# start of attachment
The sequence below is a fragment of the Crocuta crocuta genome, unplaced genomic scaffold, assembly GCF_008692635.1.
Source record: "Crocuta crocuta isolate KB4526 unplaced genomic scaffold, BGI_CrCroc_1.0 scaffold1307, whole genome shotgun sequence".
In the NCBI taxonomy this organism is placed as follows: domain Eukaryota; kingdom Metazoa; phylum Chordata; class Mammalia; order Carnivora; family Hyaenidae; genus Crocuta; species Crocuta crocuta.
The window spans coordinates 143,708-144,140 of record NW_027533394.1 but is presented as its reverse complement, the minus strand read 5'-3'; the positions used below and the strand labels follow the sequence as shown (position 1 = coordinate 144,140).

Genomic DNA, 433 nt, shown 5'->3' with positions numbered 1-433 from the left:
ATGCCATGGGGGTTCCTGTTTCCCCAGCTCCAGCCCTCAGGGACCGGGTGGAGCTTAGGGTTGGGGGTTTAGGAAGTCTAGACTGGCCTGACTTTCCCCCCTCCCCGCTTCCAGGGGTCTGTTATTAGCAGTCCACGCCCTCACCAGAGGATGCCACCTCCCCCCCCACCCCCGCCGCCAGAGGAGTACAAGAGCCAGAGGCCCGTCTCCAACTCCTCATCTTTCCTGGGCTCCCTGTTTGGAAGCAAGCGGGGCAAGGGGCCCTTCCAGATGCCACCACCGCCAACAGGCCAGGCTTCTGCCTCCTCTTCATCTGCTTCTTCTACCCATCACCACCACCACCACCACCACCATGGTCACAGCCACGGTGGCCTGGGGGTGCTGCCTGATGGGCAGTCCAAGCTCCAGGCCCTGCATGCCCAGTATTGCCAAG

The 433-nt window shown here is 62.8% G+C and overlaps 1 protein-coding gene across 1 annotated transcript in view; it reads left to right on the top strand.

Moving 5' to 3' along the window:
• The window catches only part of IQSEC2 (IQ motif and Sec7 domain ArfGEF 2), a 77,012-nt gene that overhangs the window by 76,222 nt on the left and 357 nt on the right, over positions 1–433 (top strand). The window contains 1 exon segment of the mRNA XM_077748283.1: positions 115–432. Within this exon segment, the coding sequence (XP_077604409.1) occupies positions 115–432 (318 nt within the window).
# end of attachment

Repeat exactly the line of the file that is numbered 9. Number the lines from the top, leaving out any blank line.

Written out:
• The window catches only part of IQSEC2 (IQ motif and Sec7 domain ArfGEF 2), a 77,012-nt gene that overhangs the window by 76,222 nt on the left and 357 nt on the right, over positions 1–433 (top strand). The window contains 1 exon segment of the mRNA XM_077748283.1: positions 115–432. Within this exon segment, the coding sequence (XP_077604409.1) occupies positions 115–432 (318 nt within the window).